Use Ansible Tags to Organise your Plays & Tasks

The Ansible tag documentation does a great job of explaining tags, tag re-used and tag inheritance.  However, I’d like to dive a little deeper to show you just how useful they can be.

To get the most out of this post you’ll need to be familiar with the ways in which you can structure your Playbooks. If you don’t know how they can be structured, or if you need a refresher, I covered this topic in both my The Anatomy of an Ansible Playbook and Ansible Playbook Structure posts.

Playbook Structure

For the purpose of this post, I’m using the following Playbook Layout:

Let’s now go ahead and break down each component of this structure.

site.yml

As per the Ansible best practices documentation:

In site.yml, we include a playbook that defines our entire infrastructure. Note this is SUPER short, because it’s just including some other playbooks.

We see two things happening in “site.yml”:

  1. The “rtr.yml” and “swh.yml” Playbooks are being included as per the quoted documentation above.
  2. We see a tag being applied to each of the Playbooks.

As mentioned in the Ansible tag documentation, tags are inherited. This means that all Playbooks and Tasks included inside of the “rtr.yml” and “swh.yml” Playbooks will inherit these tags.

rtr.yml & swh.yml

These two Playbook files simply “include” the roles which they pertain to:

Note that an alternative option would be to not tag at the“site.yml” Playbook level and instead tag at the “rtr.yml” and “swh.yml” Playbook role level instead. For example, instead of doing the above, your “rtr.yml” could look like this instead:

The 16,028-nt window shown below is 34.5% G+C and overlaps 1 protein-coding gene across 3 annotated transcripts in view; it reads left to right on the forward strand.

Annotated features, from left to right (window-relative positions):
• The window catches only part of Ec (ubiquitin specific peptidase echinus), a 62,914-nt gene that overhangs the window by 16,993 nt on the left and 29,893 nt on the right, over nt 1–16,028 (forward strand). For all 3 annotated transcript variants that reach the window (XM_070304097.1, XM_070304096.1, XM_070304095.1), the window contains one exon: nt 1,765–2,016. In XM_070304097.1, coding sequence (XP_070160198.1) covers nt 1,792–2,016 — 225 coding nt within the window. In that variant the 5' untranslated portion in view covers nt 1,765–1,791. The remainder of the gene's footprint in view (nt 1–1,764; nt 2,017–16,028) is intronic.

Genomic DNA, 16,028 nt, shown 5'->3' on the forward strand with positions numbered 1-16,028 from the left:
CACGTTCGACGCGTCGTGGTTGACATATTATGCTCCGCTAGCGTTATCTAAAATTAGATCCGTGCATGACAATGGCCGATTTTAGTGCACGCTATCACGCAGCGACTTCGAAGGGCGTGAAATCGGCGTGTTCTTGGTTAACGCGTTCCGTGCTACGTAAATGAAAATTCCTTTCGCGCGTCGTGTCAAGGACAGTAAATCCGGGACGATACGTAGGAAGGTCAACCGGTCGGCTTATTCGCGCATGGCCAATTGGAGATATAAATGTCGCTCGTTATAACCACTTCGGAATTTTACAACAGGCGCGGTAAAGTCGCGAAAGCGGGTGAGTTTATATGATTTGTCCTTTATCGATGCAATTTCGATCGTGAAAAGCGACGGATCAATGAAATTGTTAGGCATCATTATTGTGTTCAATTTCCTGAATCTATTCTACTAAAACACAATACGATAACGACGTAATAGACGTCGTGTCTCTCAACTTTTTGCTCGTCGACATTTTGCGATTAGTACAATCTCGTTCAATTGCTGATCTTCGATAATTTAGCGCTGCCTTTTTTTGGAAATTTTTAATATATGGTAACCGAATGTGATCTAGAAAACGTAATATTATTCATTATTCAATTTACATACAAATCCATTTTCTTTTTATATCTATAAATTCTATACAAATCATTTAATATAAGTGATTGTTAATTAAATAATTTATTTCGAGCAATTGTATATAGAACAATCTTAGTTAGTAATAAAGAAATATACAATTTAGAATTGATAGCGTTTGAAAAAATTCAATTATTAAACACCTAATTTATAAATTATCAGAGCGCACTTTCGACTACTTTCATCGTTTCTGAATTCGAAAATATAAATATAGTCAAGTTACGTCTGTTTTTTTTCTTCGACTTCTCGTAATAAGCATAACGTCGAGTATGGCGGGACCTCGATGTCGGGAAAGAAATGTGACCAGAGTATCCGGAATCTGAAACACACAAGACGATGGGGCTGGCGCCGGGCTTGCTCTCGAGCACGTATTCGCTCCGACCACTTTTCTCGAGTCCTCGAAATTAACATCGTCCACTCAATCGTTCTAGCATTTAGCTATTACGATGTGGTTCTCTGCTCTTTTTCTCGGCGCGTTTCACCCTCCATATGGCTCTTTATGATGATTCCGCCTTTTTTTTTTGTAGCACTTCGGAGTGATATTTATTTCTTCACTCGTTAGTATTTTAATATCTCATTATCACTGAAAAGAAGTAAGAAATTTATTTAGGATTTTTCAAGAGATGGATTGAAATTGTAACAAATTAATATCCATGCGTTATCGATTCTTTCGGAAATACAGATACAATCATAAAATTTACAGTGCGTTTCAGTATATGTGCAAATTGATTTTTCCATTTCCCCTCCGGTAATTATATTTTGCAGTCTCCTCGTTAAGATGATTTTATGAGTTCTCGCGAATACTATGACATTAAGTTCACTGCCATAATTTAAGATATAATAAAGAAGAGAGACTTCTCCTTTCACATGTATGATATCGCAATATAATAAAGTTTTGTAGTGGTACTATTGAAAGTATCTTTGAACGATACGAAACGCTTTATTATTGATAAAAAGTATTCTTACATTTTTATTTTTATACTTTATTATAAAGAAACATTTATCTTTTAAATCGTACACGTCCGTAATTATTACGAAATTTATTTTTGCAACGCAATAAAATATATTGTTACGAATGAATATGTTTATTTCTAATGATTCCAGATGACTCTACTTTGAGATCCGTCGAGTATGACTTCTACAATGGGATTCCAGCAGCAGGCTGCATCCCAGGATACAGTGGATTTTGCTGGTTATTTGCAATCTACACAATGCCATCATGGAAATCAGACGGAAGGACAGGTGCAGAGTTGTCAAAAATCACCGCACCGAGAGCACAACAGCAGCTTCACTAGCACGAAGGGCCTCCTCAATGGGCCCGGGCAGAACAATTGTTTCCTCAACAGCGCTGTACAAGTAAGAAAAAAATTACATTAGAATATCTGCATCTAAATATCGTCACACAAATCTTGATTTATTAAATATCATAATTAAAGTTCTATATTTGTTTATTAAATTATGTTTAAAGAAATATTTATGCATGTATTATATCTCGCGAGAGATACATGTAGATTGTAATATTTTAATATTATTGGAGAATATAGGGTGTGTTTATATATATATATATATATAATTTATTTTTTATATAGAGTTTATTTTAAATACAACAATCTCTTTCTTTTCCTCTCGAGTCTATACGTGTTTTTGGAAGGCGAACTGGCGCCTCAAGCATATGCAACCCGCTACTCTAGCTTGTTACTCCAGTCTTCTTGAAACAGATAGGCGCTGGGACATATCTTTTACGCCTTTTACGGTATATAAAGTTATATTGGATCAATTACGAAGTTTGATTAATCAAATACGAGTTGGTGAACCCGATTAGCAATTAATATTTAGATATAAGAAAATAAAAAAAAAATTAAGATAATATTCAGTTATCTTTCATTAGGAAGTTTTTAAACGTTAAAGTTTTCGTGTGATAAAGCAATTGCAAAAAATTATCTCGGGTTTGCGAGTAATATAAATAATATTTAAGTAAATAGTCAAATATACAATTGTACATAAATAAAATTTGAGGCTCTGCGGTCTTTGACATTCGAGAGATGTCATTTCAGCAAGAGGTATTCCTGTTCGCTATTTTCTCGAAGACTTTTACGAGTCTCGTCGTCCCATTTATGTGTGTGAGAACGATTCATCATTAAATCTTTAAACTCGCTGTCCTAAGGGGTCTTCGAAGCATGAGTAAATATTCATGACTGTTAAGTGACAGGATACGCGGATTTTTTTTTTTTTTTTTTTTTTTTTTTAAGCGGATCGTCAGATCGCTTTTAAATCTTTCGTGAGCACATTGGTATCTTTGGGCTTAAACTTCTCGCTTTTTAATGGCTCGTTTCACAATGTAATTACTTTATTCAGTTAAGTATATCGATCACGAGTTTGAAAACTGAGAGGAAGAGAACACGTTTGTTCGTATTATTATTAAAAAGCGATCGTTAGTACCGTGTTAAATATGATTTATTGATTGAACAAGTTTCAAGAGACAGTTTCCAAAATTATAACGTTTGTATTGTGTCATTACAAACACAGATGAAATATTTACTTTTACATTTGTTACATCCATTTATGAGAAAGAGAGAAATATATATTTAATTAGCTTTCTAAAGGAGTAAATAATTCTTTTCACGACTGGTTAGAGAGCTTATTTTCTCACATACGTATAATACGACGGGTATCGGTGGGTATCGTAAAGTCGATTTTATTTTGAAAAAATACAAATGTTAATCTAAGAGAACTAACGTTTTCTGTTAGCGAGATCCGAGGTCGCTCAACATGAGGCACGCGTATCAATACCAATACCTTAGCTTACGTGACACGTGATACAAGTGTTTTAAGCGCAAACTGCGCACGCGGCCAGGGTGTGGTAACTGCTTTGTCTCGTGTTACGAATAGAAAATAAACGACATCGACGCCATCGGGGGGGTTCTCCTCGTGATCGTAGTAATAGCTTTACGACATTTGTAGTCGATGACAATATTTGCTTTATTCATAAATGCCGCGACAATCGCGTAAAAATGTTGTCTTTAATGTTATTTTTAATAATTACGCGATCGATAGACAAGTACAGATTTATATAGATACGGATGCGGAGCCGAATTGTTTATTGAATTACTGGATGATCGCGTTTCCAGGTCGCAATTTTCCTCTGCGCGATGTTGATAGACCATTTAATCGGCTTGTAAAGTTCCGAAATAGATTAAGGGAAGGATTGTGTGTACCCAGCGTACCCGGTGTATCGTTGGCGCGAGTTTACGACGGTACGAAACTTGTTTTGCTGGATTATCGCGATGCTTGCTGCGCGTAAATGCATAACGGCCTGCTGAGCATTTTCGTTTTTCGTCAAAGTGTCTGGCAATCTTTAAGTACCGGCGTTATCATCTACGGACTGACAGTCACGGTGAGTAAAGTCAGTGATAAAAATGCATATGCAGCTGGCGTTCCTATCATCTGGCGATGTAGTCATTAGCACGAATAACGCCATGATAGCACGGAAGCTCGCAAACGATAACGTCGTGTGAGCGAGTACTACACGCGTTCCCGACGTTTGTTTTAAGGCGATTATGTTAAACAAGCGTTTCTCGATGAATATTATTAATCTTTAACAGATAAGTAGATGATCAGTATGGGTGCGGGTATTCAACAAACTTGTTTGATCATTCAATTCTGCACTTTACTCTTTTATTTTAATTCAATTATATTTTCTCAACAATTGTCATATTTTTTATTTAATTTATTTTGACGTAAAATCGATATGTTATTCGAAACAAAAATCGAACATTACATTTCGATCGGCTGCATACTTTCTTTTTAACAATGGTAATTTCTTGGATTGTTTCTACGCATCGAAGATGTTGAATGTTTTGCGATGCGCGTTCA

As you can see, this affords you more flexibility because your “show” and “configuration” commands will be contained in different directories and will be tagged differently too.

main.yml files

Similar to the Playbook files covered in the previous section, the two “main.yml” files “include” the Task files they pertain to:

Note that this time I have applied applied tags.

Task files

Because the Task files are almost identical, I’ll only cover one from each Playbook – “sh_ip_route.yml” and “sh_mac.yml”.

Bringing it all Together

Now that we’ve got all of our tags applied, let’s see how we can use them to make our lives easier.

Using the --list-tasks  option we can see a list of all of the Tasks contained in the sh_ip_bgp.yml, sh_ip_route.yml, sh_mac.yml and sh_stp.yml files:

Note that as a result of us breaking the Tasks up into roles we can see that they’re neatly displayed in their “routers” and “switches” Playbooks respectively. While this is very useful, it has nothing to to do with tags.

Filtering Tasks

Let’s say we’re interested in looking at the Router tasks only. We can view them by combining the --list-tasks  and  --tags  options:

Excellent, we’ve achieved what we set out to do. However, because our ios_command  and debug  Tasks are named so similarly, having them both listed is redundant. Let’s add the --skip-tags  option to the command above:

And there we have it! A nice, clean list of Router_Tasks .

Running Specific Tasks

The next step is to run the specific Task(s) we’re interested in. To do this we simply use the same commands above but with the --list-tasks  option removed:

While that worked it produced a lot of output. We can avoid this by using the   --skip-tags  option:

Note that the output can be further reduced by specifying the “rtr.yml” Playbook directly instead of “site.yml”:

This is perfectly fine to do because all of the Tasks we’re interested in are contained inside of the role which the “rtr.yml” Playbook has access to.

Knowledge Base

See the Ansible section of my Knowledge Base for more information.

As always, if you have any questions or have a topic that you would like me to discuss, please feel free to post a comment at the bottom of this blog entry, e-mail at will@oznetnerd.com, or drop me a message on Twitter (@OzNetNerd).

Note: This website is my personal blog. The opinions expressed in this blog are my own and not those of my employer.